Moves to online resort tax applications
By Bay Stephens LOCAL EDITOR
BIG SKY – The Big Sky Resort Area District board reviewed the woes and successes of the 2019/2020 allocations process at the July 10 meeting in the resort tax office, agreeing that the caliber of decisions made with the $8.4 million in collections this year is not best done in one four-hour, evening meeting.
BSRAD District Manager Daniel Bierschwale also announced that the district signed a contract with Bozeman-based Foundant Technologies for grant software that will allow resort tax applicants to apply for appropriations online, simplifying the process for future years.
All board members agreed that the current structure for allocating resort tax collections to area nonprofits was not ideal for making the best decisions.
“The idea of doing 28 of these on a stage in four hours is a preposterous way to manage the kind of money we’re trying to manage,” Vice Chair Steve Johnson said. “If we could parse those up and consider them and make decisions on them based on projections and then finalize it once the final numbers come in, I think we can have a much more meaningful process.”
BSRAD Chair Kevin Germain agreed, citing the Gallatin County budget-setting process as a better model to emulate as it allows reflection on preliminary decisions before finalization.
“I felt like it was a long meeting and we started making brash decisions … There was a heavy fatigue factor in that,” Germain said.
“No one in business anywhere sits down and makes a budget and says, ‘OK, this is it,’” Director Mike Scholz said. “It worked years ago [for resort tax], but it is a bigger and more complicated thing now.”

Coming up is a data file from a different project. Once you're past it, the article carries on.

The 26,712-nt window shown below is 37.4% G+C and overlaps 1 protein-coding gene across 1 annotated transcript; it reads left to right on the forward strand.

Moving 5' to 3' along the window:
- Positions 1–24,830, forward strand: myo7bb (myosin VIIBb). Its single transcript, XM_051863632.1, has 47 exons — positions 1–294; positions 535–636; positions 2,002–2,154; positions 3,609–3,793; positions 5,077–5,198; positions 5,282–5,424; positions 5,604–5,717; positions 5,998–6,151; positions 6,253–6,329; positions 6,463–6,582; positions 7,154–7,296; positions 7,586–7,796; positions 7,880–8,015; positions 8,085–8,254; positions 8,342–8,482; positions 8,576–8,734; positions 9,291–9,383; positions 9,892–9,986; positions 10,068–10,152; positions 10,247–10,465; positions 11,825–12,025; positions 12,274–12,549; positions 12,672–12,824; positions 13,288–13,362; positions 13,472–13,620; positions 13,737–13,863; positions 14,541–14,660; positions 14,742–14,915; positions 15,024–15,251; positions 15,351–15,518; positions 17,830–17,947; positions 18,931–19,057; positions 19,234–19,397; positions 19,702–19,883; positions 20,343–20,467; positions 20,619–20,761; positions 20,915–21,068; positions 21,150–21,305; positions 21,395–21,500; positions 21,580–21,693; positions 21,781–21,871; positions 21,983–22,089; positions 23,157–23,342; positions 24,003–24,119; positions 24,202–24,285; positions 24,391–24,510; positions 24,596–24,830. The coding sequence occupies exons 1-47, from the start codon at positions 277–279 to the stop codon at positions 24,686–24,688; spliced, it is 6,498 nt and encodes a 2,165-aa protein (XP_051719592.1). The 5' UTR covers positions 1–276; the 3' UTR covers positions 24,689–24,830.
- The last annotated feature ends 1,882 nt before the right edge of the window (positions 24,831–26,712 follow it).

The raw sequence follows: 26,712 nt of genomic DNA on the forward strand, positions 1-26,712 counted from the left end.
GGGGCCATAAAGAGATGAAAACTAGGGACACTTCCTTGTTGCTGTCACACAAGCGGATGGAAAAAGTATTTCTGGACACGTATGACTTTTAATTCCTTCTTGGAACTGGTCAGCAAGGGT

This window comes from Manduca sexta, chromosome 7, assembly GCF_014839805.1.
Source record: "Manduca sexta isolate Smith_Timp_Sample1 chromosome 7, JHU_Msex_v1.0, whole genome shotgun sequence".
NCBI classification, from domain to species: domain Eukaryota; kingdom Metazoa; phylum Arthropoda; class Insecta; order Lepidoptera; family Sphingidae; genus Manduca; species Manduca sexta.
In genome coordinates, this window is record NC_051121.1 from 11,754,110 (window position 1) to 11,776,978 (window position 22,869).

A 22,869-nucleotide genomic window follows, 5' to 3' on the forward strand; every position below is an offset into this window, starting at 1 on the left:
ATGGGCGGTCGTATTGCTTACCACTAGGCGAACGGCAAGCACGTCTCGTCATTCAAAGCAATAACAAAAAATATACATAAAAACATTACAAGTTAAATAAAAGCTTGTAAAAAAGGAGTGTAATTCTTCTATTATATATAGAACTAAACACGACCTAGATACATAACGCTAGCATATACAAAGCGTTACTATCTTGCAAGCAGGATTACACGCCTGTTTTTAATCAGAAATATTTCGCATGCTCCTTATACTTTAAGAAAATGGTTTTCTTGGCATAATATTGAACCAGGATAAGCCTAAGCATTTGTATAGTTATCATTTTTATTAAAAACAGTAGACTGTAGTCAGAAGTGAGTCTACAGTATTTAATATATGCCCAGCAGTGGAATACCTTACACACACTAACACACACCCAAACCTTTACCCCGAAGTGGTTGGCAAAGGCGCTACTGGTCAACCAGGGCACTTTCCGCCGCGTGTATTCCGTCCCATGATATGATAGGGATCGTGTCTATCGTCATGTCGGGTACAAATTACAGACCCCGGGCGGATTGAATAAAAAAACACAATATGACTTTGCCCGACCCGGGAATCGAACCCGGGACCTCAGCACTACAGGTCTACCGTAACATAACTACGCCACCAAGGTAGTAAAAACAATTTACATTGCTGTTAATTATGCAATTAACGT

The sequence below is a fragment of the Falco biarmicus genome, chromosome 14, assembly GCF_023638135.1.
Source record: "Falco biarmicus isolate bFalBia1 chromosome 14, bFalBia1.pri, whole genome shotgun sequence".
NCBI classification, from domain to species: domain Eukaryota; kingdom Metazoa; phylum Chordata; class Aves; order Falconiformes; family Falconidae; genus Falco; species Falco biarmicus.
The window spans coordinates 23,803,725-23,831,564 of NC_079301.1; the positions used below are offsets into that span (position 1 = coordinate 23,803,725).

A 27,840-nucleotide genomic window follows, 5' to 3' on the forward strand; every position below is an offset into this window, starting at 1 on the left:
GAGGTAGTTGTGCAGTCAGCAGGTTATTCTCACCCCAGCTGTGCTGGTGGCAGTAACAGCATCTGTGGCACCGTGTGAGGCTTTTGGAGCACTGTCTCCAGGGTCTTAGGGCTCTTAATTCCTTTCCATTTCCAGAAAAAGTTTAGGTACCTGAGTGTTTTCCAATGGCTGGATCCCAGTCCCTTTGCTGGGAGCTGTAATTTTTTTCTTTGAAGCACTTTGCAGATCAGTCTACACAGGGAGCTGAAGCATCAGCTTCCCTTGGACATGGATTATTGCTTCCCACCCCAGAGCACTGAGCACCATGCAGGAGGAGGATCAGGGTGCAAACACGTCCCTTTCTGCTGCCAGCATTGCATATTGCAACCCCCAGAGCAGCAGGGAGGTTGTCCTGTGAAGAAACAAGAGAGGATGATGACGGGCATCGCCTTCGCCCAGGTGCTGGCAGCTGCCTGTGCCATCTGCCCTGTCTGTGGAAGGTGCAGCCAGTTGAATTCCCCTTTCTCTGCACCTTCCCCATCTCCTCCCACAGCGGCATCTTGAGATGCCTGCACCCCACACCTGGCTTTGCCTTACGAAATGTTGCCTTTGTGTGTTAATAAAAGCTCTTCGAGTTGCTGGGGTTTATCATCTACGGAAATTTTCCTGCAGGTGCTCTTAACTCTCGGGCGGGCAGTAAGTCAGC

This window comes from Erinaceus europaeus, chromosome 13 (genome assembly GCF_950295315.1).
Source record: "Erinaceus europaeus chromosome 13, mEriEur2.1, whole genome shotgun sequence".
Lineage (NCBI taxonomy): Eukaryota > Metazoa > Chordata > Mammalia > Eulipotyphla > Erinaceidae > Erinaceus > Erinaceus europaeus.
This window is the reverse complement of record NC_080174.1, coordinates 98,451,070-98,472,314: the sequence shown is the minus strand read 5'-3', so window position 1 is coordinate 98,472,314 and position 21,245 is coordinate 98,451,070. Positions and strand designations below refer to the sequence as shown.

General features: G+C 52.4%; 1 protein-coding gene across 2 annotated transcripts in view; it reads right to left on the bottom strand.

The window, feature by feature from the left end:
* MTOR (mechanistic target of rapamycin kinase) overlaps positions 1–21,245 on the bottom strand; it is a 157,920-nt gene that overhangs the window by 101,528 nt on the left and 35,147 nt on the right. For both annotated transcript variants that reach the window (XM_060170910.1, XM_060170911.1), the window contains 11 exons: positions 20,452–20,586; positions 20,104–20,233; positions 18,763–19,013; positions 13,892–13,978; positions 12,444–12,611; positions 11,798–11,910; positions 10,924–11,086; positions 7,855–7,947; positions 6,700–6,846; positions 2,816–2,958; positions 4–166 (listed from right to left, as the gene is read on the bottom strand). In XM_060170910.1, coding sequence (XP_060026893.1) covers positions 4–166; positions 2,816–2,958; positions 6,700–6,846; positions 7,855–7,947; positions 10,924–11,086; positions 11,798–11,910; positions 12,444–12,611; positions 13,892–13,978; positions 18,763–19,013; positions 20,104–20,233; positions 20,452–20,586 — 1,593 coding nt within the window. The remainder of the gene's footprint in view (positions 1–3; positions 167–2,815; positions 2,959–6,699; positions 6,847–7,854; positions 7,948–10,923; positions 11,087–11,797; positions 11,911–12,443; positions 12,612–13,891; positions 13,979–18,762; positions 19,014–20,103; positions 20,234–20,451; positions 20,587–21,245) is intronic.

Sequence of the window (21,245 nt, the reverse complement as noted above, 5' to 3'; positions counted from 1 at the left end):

Concepts such as reviewing the larger requests earlier in the fiscal year and tentatively allocating funds, followed by the smaller requests, or having a more stringent application for larger-sum applicants were aired during discussion. The board tasked Bierschwale to return to the board with recommendations on how the process could be improved at a future meeting, which he said he’d do in concert with the incoming operations manager, who is yet to be hired.
It wasn’t all bad, however. The board, along with representatives from several applicant organizations in attendance, agreed that sending out questions to applicants prior to the Q&A session provided clearer and more substantive answers for the board as well as less stress on applicants.
The board approved the final resolution of allocated funds from the June 10 meeting, after clarifying conditions attached to the monies allocated to the Big Sky Chamber of Commerce and Big Sky Community Housing Trust.
The grant software the district recently signed for, which may require a heavy lift for applicants in the first year, will call for far less work in following years, according to BSRAD District Manager Daniel Bierschwale.
“I think that’s going to drastically improve the [application] process both for the board and for the applicants as well, so I’m excited about that,” Bierschwale said.
The board also outlined how it will approach ordinance revision, a months-long process ahead intended to clarify what is subject to resort tax in the district. The board has their sights set on definitively elucidating whether alcohol sold at Big Sky convenience and grocery stores should be taxed, among other items.
Prior to the meeting, Bierschwale had solicited feedback from board members on how they thought the ordinance ought to be amended, which he then submitted to BSRAD’s attorney Kimberly A. Beatty, who was in attendance. The current timeline for the revision process involves the board providing a “guiding document” that will clarify their intent by July 18, which, along with the written feedback provided by Bierschwle, Beatty will use to draft a revised ordinance for board review at the August meeting.
The board had an additional meeting on July 18 that did not align with EBS press cycle, but will be covered in the next edition of the paper, as well as online.